Published online by Cambridge University Press: 11 November 2020
Ibn Taymiyya (d. 1328) was one of the most incisive and controversial religious scholars in the middle period of the Islamic tradition, and his writings have been read and marshalled to diverse ends in the modern era. The Tunisian thinker Abū Yaʿrub al-Marzūqī (b. 1947) sees Ibn Taymiyya as a great philosopher heralding a modern philosophical nominalism, and the Pakistani intellectual and University of Chicago professor Fazlur Rahman (d. 1988) took Ibn Taymiyya as a model for his reformist modernism. The centrism (wasaṭiyya) of Qatarī-based scholar Yūsuf al-Qaraḍāwī (b. 1926) harks back to Ibn Taymiyya's advocacy of the golden mean (wasaṭ) in matters of doctrine, and al-Qaraḍāwī invokes Ibn Taymiyya in support of positive political engagement in a plural society, a pragmatic jurisprudence of balancing benefits and harms, and a strictly defensive approach to jihad against unbelievers. Moreover, Saudi Arabian Wahhābism; religious reform movements in nineteenth- and early twentieth-century Iraq, Syria, Yemen, India and Egypt; and the contemporary global Salafi phenomenon that originated in Saudi Arabia in the 1960s have all looked to Ibn Taymiyya for inspiration and appealed to his authority for legitimacy. Beyond this, Ibn Taymiyya is the main medieval Muslim authority cited by contemporary Muslim extremists, and the most forceful use of his writings for radical purposes is found in al-Farīḍa al-ghāʾiba (The Neglected Duty) by the electrician ʿAbd al-Salām Faraj (d. 1982). This treatise served to justify Islamic Jihad's assassination of Egyptian President Anwar Sadat in 1981. Faraj quotes Ibn Taymiyya's fatwas against the Mongols and his fatwa on the legal status of Mardin, a city today in southern Turkey, in the course of arguing that rulers who fail to uphold Islamic law are apostates and must be fought.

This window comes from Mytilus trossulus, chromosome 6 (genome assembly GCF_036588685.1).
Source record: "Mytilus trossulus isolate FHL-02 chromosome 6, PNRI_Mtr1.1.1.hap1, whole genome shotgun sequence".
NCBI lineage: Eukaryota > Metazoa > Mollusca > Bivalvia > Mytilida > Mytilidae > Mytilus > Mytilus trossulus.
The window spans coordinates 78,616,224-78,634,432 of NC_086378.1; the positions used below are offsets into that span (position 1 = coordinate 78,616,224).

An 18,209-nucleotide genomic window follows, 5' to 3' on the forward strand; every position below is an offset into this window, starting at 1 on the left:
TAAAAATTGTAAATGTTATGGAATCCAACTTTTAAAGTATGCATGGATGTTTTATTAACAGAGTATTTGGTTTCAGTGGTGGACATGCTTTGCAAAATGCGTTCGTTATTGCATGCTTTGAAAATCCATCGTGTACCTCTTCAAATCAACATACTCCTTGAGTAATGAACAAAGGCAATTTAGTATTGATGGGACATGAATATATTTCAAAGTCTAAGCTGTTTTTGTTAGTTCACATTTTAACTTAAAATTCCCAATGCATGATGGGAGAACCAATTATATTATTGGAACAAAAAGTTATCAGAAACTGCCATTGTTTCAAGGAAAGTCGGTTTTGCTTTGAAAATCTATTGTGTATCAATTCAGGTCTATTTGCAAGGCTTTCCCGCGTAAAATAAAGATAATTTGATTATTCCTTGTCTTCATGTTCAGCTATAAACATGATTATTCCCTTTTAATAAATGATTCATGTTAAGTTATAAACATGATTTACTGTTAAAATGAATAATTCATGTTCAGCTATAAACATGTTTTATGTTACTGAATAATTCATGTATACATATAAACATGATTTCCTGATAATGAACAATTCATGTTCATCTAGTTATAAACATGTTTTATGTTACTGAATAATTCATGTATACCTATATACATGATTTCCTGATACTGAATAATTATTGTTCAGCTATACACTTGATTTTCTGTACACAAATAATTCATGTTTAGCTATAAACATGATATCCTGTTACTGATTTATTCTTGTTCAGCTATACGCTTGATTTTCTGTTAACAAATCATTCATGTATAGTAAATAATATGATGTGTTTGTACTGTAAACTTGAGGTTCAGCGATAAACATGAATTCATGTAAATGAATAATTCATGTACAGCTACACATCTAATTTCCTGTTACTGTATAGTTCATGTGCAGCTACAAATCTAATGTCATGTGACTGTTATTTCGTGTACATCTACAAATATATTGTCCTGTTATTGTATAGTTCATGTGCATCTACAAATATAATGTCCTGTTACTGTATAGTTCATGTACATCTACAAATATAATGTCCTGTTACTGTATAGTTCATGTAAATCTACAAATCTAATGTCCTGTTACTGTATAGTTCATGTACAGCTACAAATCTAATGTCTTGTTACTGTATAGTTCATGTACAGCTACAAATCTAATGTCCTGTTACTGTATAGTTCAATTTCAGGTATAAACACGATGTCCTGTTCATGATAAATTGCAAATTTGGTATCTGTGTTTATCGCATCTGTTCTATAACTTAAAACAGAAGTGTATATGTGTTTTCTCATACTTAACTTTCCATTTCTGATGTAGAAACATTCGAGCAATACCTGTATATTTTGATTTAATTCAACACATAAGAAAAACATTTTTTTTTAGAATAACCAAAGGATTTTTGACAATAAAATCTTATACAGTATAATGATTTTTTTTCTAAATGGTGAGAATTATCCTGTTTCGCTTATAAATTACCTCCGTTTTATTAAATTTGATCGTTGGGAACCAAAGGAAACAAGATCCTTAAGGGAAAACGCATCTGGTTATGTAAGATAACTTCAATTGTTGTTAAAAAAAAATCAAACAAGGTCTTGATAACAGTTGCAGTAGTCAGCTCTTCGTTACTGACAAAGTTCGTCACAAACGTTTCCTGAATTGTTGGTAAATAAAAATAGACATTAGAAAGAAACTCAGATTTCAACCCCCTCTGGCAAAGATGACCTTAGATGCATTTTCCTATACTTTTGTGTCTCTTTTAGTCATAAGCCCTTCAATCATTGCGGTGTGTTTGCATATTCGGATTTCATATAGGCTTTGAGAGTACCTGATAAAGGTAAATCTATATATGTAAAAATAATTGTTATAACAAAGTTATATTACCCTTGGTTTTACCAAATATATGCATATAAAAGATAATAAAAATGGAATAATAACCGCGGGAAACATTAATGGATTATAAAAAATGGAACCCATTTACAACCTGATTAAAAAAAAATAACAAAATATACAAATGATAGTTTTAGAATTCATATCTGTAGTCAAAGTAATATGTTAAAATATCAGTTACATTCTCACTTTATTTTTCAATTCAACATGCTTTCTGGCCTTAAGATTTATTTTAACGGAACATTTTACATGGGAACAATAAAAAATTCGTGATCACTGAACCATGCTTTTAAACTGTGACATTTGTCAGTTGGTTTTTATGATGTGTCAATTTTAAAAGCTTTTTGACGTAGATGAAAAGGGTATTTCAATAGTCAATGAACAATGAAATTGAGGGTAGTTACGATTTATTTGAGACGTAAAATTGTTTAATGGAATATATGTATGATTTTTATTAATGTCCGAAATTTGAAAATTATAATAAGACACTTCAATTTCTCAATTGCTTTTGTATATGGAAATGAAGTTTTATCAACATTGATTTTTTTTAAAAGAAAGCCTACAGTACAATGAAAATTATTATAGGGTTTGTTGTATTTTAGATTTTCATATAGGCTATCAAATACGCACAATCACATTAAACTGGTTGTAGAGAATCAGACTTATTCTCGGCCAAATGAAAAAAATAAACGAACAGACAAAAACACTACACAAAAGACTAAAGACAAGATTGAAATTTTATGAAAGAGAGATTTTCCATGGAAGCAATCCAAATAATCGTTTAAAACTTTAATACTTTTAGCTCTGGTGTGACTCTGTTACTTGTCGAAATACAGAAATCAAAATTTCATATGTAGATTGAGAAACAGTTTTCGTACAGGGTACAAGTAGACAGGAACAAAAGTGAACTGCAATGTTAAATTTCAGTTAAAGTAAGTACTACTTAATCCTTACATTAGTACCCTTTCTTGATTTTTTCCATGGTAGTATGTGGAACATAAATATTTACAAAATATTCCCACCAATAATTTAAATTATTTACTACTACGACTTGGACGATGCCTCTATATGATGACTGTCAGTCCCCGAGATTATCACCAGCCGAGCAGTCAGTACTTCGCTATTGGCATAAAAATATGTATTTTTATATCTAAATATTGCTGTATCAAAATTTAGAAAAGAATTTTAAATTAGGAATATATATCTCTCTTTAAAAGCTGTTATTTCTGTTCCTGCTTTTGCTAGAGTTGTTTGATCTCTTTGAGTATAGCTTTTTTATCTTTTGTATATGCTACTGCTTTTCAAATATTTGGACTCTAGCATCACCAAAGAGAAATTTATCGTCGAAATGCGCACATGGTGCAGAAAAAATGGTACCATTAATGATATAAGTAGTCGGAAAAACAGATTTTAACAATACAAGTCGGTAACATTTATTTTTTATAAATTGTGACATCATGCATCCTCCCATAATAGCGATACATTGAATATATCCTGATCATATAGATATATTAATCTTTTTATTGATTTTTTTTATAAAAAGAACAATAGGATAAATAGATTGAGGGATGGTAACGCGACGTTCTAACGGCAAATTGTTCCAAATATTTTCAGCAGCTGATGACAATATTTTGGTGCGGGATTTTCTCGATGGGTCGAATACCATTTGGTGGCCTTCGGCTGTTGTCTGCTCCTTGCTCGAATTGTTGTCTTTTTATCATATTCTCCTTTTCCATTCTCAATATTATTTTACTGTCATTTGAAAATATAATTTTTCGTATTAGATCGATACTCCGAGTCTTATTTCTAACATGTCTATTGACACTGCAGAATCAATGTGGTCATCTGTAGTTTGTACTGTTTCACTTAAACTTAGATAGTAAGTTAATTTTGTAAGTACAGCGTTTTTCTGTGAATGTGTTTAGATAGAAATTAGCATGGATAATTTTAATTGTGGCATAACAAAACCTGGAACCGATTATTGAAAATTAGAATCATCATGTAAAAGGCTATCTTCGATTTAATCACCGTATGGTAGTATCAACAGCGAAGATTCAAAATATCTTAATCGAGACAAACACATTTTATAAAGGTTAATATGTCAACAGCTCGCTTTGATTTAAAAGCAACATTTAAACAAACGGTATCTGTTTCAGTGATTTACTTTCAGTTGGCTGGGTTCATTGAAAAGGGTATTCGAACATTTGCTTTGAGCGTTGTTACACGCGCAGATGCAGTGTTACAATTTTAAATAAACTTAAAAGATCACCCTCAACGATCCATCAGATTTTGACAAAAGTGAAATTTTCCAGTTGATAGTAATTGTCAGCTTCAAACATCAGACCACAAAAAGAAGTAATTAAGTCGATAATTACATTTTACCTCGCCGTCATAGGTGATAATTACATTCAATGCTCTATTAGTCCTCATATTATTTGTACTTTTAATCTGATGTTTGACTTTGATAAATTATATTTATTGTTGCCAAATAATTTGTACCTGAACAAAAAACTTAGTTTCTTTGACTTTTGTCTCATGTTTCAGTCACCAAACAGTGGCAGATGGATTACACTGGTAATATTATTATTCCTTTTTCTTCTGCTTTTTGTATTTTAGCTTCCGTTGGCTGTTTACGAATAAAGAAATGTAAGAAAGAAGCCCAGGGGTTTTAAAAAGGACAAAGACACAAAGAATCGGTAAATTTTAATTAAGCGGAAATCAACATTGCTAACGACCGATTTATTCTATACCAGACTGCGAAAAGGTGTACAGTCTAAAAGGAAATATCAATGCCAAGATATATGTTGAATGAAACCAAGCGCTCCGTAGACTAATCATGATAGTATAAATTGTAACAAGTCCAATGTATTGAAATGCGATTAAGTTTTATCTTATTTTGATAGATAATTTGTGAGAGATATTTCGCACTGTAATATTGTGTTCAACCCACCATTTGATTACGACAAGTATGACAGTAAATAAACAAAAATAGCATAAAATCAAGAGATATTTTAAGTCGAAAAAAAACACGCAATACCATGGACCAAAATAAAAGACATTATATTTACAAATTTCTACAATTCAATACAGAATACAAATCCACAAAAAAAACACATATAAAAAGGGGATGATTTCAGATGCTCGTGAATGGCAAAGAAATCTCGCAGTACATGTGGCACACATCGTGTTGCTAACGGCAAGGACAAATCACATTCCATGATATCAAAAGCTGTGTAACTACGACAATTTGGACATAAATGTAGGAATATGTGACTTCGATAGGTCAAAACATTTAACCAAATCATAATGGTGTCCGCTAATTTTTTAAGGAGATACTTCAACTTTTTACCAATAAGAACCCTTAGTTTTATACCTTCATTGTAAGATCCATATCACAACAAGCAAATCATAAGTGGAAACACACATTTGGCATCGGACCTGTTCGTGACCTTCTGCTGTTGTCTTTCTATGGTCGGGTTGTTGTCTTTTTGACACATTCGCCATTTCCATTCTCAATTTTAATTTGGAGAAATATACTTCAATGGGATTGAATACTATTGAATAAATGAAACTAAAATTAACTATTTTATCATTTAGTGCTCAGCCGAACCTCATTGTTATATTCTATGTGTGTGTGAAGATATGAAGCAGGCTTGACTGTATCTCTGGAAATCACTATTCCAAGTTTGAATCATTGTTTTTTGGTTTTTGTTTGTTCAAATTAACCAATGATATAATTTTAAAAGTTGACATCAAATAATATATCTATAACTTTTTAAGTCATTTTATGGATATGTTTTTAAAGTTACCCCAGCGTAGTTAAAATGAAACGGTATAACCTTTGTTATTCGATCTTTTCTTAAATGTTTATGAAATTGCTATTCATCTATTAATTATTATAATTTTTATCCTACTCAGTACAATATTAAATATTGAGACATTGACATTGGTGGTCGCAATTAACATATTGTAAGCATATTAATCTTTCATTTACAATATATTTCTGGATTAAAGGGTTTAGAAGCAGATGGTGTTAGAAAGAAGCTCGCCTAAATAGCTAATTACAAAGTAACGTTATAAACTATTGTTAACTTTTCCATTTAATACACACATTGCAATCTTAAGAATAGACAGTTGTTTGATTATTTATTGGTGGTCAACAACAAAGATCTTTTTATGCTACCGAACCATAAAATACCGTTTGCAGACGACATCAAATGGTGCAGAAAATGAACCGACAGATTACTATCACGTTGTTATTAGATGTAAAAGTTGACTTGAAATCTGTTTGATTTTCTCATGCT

Faraj's interpretation of Ibn Taymiyya's fatwas has not gone uncontested, both in Egypt and beyond, and one particularly sophisticated counter- interpretation is found in the writings of Yahya Michot (b. 1952), currently a professor at Hartford Seminary in the USA. Michot argues vigorously that Faraj and his ilk are unfaithful to Ibn Taymiyya's intention, and, similar to al-Qaraḍāwī, he understands Ibn Taymiyya instead to be a moderate and pragmatic scholar who offers vision for Muslims seeking to live constructive and engaged lives in society, even in minority situations.